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Sword Sparks

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The Sword Fight: man against man, clashing steel with force enough to sever a limb.

And sparks. Lots of sparks. When two swordfighters cross swords, the force of their collision will send up sparks, showing just how powerful, sharp and deadly the crossed swords are. In more extreme cases where the blades remain together as the two fighters push against each other, the cutting edges may not only spark but actually visibly heat up until they glow, usually to indicate the combatants are both ridiculously strong. This can occur even if one combatant's weapon isn't actually a sword.

In reality, it is pretty common to strike a few sparks with a sword. Generating a spark by hitting another sword is all a matter of angle and friction, not of strength or sharpness. The spark is actually a little bit of the sword breaking off, so it's a sign you are slowly damaging the sword, and an inevitable result of use for any sharp object. Even fencing swords will spark occasionally and eventually need replacement. Needless to say, this is less visually impressive because the sparks come more one at a time and only for a moment. Stage performers will use flints on the part of the blade closest to the hilt to achieve this effect consistently.

Sometimes this is used to imply a character has a kind of quasi-magical ability without going too fantastical with the show. If a sword somehow creates this when swung at someone's body, see Hit Spark.

See also Audible Sharpness and Sinister Scraping Sound. Compare with Bullet Sparks.


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    Anime & Manga 
  • Used occasionally in Afro Samurai, but most noticeable in Resurrection during Afro's fight with the Number Two. Their blades spark every time they connect, even producing sustained sparks during several Blade Locks. One particularly forceful parry on Afro's part has sparks shooting everywhere for several second as the Number Two's sword travels up the length of his (Afro's) sword, with a sound effect like a lightning generator.
  • In Berserk, Godo states he enjoyed the sparks he made whenever he was working on something, which makes Guts notice how they're likewise something he sees a lot of while doing the only thing he knows to do in life.
    Later, when most of the major members of the Band of the Hawk were battling several members of the Bakiraka in a dark tunnel, Judeau puts out their lights and then uses sparks from several different weapons to reveal where their enemies are as they're attacking.
  • Sometimes happens in Bleach. When Ichigo fights Ulquiorra the first time, sparks fly when Ichigo's sword strikes Ulquiorra's arm. Ulquiorra didn't bother using his sword the entire fight. He still won.
  • Claymore: Justified. Since there is a lot of sword-fighting, but the swords are so fast that they are invisible, the sparks are a visual way to tell the audience what is happening.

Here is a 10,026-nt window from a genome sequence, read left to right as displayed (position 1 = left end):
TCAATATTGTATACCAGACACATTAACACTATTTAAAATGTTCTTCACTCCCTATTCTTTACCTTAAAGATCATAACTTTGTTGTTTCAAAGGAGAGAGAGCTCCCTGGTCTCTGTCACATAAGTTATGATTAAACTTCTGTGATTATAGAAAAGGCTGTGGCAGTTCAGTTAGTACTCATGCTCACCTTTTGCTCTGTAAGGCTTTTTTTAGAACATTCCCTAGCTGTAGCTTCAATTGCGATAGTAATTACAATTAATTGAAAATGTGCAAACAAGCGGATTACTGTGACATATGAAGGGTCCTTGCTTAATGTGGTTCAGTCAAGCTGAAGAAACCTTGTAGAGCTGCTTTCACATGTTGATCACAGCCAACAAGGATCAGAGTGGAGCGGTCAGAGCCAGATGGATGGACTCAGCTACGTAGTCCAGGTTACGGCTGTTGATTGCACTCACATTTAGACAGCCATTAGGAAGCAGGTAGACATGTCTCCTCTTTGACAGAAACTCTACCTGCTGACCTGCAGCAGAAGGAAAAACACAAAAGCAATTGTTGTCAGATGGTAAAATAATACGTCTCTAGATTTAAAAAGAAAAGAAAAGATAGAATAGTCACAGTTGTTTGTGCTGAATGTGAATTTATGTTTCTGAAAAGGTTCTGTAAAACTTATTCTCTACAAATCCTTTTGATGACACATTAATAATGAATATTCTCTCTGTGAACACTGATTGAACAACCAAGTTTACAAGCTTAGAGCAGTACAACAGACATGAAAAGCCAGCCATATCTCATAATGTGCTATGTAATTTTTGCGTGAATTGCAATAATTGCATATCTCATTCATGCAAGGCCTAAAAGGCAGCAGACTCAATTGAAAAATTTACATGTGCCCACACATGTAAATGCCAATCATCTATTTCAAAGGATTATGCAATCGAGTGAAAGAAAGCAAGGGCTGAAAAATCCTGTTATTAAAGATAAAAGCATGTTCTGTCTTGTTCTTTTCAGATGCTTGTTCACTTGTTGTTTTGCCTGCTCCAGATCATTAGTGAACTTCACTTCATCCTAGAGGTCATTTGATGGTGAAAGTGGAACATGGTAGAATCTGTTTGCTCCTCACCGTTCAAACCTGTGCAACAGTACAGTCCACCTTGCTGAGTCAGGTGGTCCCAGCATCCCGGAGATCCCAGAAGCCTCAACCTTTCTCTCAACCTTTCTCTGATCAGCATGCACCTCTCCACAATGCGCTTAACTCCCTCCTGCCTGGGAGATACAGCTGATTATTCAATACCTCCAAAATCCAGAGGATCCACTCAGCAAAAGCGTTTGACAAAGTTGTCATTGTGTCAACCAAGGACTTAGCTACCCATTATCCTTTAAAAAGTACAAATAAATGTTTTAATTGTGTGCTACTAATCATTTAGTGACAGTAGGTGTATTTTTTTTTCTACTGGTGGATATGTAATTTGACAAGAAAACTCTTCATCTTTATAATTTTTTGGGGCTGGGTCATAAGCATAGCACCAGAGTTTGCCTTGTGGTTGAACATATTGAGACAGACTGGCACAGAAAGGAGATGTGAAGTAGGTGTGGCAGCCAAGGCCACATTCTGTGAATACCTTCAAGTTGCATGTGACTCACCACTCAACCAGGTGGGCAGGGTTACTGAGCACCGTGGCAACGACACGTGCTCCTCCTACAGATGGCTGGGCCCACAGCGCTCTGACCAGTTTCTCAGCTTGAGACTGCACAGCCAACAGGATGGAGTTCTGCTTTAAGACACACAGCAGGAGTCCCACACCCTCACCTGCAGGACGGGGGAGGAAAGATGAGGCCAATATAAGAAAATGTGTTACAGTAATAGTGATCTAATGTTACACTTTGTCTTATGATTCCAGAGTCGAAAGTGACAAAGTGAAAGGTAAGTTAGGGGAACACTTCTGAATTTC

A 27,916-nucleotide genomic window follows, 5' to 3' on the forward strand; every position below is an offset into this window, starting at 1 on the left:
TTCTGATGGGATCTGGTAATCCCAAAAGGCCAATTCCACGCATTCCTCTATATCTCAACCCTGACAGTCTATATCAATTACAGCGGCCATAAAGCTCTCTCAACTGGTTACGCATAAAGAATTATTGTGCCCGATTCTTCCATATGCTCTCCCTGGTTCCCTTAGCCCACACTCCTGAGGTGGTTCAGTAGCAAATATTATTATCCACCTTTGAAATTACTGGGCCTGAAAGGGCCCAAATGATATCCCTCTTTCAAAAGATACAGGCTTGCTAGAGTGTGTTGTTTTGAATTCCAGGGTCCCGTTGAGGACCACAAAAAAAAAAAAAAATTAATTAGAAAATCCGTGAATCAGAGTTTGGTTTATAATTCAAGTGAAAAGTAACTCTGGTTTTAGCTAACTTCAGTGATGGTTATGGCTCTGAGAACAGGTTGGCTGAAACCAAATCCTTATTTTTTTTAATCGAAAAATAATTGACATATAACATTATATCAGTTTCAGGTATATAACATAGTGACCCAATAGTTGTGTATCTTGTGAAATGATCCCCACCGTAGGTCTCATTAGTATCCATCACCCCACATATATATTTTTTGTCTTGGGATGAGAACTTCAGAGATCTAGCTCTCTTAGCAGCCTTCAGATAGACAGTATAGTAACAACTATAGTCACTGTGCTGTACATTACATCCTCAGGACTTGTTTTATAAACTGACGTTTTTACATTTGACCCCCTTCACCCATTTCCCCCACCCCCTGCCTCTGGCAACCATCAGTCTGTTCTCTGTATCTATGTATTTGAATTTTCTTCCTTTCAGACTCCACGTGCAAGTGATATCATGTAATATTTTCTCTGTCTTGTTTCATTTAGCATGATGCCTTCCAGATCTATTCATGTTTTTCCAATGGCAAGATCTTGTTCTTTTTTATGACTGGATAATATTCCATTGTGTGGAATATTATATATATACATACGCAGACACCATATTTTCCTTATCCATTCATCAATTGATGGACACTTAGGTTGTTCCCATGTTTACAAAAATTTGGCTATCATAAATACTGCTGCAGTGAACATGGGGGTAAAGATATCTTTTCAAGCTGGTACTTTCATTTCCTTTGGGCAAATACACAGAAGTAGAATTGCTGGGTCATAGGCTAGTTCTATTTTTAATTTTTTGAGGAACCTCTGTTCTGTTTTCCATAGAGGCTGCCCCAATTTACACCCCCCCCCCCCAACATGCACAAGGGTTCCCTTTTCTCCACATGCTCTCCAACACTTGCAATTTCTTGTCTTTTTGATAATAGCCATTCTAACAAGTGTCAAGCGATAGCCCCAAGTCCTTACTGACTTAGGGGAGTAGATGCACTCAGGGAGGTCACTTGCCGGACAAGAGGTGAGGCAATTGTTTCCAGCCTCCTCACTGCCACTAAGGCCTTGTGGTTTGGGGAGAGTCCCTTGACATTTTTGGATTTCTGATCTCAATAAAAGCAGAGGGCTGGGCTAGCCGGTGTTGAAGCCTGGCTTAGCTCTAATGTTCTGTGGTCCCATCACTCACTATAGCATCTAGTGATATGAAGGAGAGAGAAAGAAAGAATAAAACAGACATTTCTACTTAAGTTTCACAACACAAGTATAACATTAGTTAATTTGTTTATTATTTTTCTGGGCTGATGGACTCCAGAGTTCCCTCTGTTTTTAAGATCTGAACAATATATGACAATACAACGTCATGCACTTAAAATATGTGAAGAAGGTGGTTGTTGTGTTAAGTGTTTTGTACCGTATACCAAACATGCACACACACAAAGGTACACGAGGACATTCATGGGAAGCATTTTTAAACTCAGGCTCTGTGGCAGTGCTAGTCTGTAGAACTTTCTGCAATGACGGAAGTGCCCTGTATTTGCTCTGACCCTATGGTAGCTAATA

• Justified in Code Geass; the Humongous Mecha-sized swords are usually made of vibrating Phlebotinum, if not outright microchainsaw-like in operation. Specifically, the Britannian swords are vibro-swords, while the Black Knights use chainswords with heated blades.
  • Many sword fights (or with any edged weapons) in Fate/stay night. Granted, they are all Mana-charged armaments, so Power Glows are inevitable.
  • Final Fantasy VII: Advent Children plays with this trope. During the final battle between Cloud and Sephiroth, every meeting of blade on blade generates light, but it's not sparks - the light is streams that twist through the air around them. Given both combatants are mako-infused SOLIDERs, it's not unlikely that the light is magically induced.
  • Used copiously in Inuyasha, both in swordfights & when the title character sheaths his ludicrous BFS. The act of cramming the gigantic magical sword into a normal sized scabbard kicks up so many sparks that he has to wear fireproof pajamas to avoid immolating himself. The sparks when he sheathes the sword are actually the sword transforming; the sword takes two forms, a shabby katana, and an incredibly gigantic sword that's meant to evoke the fang of his demon father (mostly because it was made from the fang of his demon father). Enticing the sword to transform from the small useless form into the big powerful form was actually a major plot point early on in the series.
  • Contrariwise, Last Order: Final Fantasy VII plays this very straight in the sword fight between Sephiroth vs Zack and Cloud which has heaps of sword sparks.
  • Magical Girl Lyrical Nanoha:
    • When two Devices clash in , they will send up sparks. Best seen in the opening of the second season, where Nanoha's staff and the handle of Vita's hammer produce lots of sparks during a Blade Lock.
    • Sufficiently strong shields like those used by Yuuno or Wolkenritters will produce massive amount of sparks when attacked as well (which breaks weaker shields instantly). If they're really strong (thank you, Stone Wall Ferret), it's device-on-shield lock with even more sparks.
  • Mobile Suit Gundam 00 not only has the regular Sword Sparks, but took it another level by having intense energy discharges every time someone clashes blades, and even in a Blade Lock. Of course, beam sabers don't quite fit this trope, as they aren't solid swords, and Gundam Exia's swords are lined with GN particles, so yeah.
  • Seen in most fight scenes in Moribito: Guardian of the Spirit. Particularly obvious in the ones taking place at night, like this one.
  • In My-HiME, Mikoto's sword Miroku generates enormous quantities of Sword Sparks when she drags its tip on the ground... which is almost all the time, since it's practically bigger than she is. She has to build up speed to swing it.
  • One Piece: Downplayed during Zoro's battle against The Dragon to Sir Crocodile, Mr. 1, who can create any metallic weapon from his body, including drills. When Zoro strikes them, he's genuinely surprised that sparks kick up and wonders for a moment how fast they're really going.